Caroline Killian worked this summer in a laboratory mashing up berries and doing extensive tests to find the degree of anti-cancer activity that the Eugenia jambolana berry produced. Also known as the Jamun, the berry is a vibrant purple color, native to India, and found in the United States in Hawaii, Florida and Texas. It is traditionally used as a pre-insulin treatment for diabetes but Killian dared to question what kind of healing power it has against cancer?
Her work as a Summer Undergraduate Research Fellow continues with URI Pharmacy Professor Navindra Seeram. Killian and Seeram have been examining the anti-cancer properties of the Jamun berry.
As a summer research fellow, Killian was one of 80 students from URI and seven other Rhode Island colleges who participated in a program funded by federal grants awarded to the URI College of Pharmacy and the College of the Environment and Life Sciences.
Killian and Seeram tested extracts of the berry on two breast cancer cell lines. The first was the most common type of breast cancer and the second is a form called “triple negative.” The triple negative cell line is clinically characterized as more aggressive. It responds well to typical treatments such as chemotherapy but is more likely to recur.
In collaboration with Lynn Adams, breast cancer researcher at City of Hope Hospital in California, Killian was able to test the effects of the Jamun berry on the growth of these breast cancer cells in cell cultures. They found what they were looking for- that these berries had a strong positive effect on both of the cancer cell lines.
“So great, cool, these berries may help prevent cancer. But here’s the really exciting part,” said Killian a resident of Peace Dale, who also has strong ties to Little Compton and Riverside. “This berry inhibits cell growth of a particularly aggressive type of breast tumor, for which there is limited therapy.”
Therefore, the Jamun berry had a positive effect on the growth of the “triple negative” cancer cell line. “Triple negative cell lines have none of the typical target receptors, so there is great need out there for a treatment modality for this type of breast cancer.”
But what is it that is so special about these berries? In mashing up the berries, Killian and Seeram were able to extract the berries’ finest elements. It was found that the pigments of the berries inhibit cancer cell proliferation, which is important for cancer treatment. To put it simply, it is the passionate purple color of this berry that allows it to do the healing.
“The fact that violet has the shortest wavelengths of all the colors in the visible spectrum (around 400 nm) means that it oscillates the fastest, and has the most energy of all the colors we can see. Purple is traditionally the color reserved for royalty; in Ancient Greece, the plants used to make purple dyes were very scarce and, hence, very valuable,” said Killian, who earned her first bachelor’s degree from St. John’s College in New Mexico. “One Greek island, Kythera, was violently raided for its purple flowers on more than one occasion,” said Killian. “There is something to this. It’s easy to see why purple berries might be so effective at attracting pollinators.“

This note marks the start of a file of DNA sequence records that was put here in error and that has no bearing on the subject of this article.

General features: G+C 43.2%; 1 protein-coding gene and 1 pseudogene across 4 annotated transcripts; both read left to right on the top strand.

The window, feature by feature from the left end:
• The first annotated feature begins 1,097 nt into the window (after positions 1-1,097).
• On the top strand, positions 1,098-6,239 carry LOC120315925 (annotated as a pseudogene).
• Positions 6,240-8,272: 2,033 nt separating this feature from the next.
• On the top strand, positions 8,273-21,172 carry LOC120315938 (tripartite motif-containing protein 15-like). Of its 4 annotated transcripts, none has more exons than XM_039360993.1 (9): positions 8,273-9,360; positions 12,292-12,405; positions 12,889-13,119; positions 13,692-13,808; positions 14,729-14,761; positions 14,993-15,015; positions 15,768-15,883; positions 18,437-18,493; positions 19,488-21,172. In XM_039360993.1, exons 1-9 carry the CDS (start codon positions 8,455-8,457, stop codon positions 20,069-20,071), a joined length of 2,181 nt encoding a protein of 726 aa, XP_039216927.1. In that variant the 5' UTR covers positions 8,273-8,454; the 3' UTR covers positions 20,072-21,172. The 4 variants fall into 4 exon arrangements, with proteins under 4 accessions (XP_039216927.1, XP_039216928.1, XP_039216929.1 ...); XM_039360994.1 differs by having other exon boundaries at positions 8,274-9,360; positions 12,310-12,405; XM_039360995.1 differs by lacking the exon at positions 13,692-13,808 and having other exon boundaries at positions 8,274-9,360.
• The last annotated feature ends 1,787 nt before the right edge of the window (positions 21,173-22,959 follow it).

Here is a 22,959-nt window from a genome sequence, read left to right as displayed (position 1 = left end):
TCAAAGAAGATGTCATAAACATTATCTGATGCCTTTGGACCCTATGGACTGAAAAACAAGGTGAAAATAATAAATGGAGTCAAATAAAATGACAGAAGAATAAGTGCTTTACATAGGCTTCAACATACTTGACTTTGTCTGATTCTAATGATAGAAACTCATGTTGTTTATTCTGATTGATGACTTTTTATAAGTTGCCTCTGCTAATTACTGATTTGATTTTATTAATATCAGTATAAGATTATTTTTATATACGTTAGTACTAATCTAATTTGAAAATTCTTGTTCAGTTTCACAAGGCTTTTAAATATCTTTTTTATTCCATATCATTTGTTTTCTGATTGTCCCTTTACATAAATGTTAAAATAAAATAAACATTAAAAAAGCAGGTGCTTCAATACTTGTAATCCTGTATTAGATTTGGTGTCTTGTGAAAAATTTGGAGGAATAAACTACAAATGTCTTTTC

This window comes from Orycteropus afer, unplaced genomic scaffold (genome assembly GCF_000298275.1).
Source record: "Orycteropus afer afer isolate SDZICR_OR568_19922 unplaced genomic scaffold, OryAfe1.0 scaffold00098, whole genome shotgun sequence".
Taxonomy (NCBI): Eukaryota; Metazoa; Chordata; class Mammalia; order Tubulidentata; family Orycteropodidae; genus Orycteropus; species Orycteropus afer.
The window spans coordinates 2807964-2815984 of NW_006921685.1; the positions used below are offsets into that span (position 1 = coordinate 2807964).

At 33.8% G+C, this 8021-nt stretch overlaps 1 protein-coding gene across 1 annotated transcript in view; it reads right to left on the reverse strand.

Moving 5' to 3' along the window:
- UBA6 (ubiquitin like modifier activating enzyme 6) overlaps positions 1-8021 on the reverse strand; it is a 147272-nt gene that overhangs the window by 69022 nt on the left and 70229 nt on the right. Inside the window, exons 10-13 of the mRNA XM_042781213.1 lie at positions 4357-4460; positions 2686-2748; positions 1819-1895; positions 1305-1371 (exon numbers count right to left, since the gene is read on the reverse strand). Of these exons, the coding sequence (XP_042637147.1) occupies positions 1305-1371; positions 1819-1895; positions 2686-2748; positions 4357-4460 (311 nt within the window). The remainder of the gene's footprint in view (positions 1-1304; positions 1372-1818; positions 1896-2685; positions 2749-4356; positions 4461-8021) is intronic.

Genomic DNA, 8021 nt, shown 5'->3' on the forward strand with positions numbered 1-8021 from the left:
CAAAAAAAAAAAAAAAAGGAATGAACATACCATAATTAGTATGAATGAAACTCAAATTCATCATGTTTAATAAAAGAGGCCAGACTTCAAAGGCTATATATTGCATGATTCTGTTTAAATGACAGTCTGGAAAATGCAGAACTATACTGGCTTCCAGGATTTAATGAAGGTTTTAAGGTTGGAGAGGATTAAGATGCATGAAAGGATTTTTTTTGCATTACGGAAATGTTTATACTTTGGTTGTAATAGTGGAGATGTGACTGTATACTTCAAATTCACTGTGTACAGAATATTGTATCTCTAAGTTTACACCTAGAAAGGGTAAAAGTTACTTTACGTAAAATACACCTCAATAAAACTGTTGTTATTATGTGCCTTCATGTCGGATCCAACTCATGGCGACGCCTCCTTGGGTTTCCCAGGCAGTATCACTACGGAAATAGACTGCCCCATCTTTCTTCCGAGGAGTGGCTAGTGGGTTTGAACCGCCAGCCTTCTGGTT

The project has been deeply rewarding for Killian. “As a student of science, I find ideas powerful in the sense that I can ask big questions, and answer them, too. What can we do to prevent and cure cancer? Using non-toxic, naturally occurring plant compounds, already present in our diet, to develop targeted treatments that show specific action on preventing and halting tumor growth is very exciting. Our school’s motto is ‘Think big, we do.’ Since coming on board at the Seeram lab and getting involved in science, mine has become ‘Think big, AND do’.”
Killian has surely done big things and will continue by presenting her project at the 3rd annual Biology New England South Meeting at Roger Williams University on Dec. 2nd.
“Caroline’s curiosity, motivation, and perseverance are key characteristics of a research scientist and it is a great privilege to mentor students like her at URI,” said Seeram.
Killian’s inquisitive nature leads her to ask what comes next. “Seeing how naturally occurring compounds found in berries and other plant foods can have such a positive effect on health is very interesting,” Killian said. She hopes it will lead to the development of natural therapies that are less toxic.
Her interest in the progression of natural forms of healing brought about this opportunity to work with Seeram. While walking through the greenhouse behind Fogarty Hall she was fascinated by some of the plants. Peter Morgan, URI senior gardener in the greenhouse, soon introduced her to Seeram and they began talking about the project. “Working with Dr. Seeram is a blast,” Killian said. “He has given me free range to explore. He fosters independence, while still provoking thoughts, actions and questions.”
URI chemistry student works in lab testing berries for new forms of healing. URI Department of Communications & Marketing photo by Michael Salerno Photography.